Road Work: A New Highway Pricing and Investment Policy

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Brookings Institution Press, Jan 1, 2012 - Political Science - 140 pages
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America's interstate highway system is deteriorating, and traffic congestion in most urban centers is worsening. Because of the many strong and conflicting interests, policy discussions about the road system are also in gridlock. The only consensus that seems to have emerged is that public spending must be increased.

Improving our highway system and its financing will not be easy. Road Work proposes a comprehensive highway pricing and investment policy to meet the goals of efficiency, equity, and financial stability.

In this study, Kenneth A. Small, Clifford Winston, and Carol A. Evans base their policy on two economic principles: efficient pricing to regulate demand for highway services and efficient investment to minimize the total public and private costs of providing them. Policy recommendations include a set of pavement-wear taxes for heavy trucks, a set of congestion taxes for all vehicles, and a program of optimal investments in road durability. Their proposals should be especially attractive to policymakers because they can be implemented with current technology, offer little threat to the major interest group, and in the long run will reduce the strain on state and local governments' highway budgets.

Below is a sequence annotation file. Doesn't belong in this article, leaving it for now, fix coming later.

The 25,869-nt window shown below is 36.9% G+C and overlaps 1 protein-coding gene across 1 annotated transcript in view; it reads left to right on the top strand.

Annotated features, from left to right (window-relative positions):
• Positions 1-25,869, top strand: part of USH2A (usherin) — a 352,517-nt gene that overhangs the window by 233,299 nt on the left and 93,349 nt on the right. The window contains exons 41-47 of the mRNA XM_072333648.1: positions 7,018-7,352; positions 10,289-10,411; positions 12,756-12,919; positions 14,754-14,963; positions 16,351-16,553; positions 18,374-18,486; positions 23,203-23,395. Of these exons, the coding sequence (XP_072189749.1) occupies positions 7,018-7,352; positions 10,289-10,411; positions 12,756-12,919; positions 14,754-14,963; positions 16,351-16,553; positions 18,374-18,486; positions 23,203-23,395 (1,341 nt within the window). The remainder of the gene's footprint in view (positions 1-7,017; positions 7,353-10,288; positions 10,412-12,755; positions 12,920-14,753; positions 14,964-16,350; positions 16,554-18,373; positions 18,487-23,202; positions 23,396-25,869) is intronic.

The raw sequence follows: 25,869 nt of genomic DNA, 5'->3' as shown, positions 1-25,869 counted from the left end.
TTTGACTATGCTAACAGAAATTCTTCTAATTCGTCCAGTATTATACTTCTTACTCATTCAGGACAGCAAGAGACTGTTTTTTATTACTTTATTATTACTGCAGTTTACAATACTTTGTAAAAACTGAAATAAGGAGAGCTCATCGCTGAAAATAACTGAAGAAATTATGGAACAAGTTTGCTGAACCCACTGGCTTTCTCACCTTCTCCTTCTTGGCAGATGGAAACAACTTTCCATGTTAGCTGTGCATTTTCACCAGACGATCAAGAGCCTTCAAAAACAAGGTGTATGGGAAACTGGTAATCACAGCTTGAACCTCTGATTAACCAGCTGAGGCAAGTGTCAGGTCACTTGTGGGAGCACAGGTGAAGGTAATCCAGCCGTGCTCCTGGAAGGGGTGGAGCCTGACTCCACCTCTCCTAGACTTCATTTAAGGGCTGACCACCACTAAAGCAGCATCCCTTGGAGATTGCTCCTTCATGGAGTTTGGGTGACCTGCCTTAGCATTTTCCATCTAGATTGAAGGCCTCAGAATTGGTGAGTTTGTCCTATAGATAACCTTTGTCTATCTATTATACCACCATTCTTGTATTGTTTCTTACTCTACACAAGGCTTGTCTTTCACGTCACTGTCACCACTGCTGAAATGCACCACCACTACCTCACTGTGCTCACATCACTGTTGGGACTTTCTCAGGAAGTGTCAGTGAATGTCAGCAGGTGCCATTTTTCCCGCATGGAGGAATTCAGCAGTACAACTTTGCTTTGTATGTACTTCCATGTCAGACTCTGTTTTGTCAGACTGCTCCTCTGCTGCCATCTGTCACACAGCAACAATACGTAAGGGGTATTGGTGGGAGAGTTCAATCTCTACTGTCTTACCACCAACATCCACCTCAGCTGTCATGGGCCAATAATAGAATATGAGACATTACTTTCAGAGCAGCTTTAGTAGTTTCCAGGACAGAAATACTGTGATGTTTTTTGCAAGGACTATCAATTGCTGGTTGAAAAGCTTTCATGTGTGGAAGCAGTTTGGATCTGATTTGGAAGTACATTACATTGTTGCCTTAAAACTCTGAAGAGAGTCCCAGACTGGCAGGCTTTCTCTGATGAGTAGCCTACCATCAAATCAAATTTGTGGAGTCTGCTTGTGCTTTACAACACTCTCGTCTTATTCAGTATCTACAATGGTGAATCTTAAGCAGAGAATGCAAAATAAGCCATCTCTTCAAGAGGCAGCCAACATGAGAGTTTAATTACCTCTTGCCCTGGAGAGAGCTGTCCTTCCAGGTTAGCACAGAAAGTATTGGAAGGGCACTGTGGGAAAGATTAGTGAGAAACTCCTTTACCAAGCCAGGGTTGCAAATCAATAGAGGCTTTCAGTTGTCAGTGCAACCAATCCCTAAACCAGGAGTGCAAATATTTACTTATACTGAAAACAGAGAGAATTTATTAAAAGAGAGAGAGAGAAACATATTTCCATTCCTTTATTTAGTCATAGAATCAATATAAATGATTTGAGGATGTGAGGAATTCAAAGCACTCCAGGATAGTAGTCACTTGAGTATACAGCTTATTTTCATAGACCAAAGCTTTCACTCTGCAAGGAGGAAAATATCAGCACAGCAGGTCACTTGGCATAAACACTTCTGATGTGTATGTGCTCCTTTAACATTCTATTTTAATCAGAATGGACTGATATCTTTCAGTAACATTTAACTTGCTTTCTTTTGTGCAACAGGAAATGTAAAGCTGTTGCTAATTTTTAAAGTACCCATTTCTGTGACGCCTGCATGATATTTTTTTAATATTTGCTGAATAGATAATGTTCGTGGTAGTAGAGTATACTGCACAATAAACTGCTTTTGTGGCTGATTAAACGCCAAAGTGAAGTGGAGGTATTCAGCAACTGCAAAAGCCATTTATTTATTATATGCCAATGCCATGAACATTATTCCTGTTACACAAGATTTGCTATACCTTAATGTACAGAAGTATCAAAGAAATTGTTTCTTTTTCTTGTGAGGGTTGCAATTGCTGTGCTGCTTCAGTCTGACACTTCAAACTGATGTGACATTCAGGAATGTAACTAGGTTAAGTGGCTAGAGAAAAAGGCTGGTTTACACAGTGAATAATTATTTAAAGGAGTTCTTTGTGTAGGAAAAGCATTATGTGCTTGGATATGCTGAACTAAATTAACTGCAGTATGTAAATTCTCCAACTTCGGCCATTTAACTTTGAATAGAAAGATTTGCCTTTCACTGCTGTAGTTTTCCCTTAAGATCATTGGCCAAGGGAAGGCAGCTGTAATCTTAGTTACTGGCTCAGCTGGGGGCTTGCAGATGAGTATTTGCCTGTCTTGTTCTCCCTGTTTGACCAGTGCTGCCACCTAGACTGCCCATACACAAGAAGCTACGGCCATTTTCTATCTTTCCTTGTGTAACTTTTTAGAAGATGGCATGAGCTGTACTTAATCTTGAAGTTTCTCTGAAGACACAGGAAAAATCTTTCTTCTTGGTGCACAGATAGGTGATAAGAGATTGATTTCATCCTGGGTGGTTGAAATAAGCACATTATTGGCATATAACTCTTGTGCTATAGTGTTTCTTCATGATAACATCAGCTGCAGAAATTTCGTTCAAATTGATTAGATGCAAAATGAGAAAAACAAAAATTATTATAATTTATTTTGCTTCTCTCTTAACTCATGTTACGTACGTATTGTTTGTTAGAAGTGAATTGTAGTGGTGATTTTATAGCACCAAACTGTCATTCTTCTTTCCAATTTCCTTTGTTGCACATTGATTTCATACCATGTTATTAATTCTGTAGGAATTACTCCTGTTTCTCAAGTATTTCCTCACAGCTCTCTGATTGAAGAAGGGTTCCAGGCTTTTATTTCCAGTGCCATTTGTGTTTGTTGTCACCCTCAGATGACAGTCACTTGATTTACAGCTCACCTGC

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Contents

Introduction
1
Historical Overview
3
Highway Interests
5
Making Policy for the Future
7
Road Pricing and Investment
9
MarginalCost User Charges
10
Optimal Investment
13
Formulas for RoadWear Costs
14
Weight Limits
75
Conclusion
78
Congestion and Highway Capacity
80
Why the Experts Have Given Up
84
Economic Utopia Political Dystopia
86
A Revisionist View of Congestion Pricing
88
The Impact of Congestion Pricing
93
Conclusion
98

Pavement Technology
18
Conclusion
21
Appendix
22
Pavement Wear and Road Durability
37
Demand Component
44
Findings
52
Sensitivity of Findings
60
Conclusion
62
Simplifying Policy Administration
69
Simple Pricing Rules
71
Simple Investment Rules
74
Effects on Highway Finance
99
Returns to Scale and Budget Balance
100
A Model of Multiproduct Returns to Scale
102
Results
106
Conclusion
112
A New Highway Policy
114
Congestion Charges and Investment in Capacity
118
Managing the Transition
120
Conclusion
122
Index
125
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About the author (2012)

Kenneth A. Small is professor of economics at the University of California, Irvine.

Clifford Winston is a senior fellow in Economic Studies at the Brookings Institution. Among his previous books are Deregulation of Network Indus

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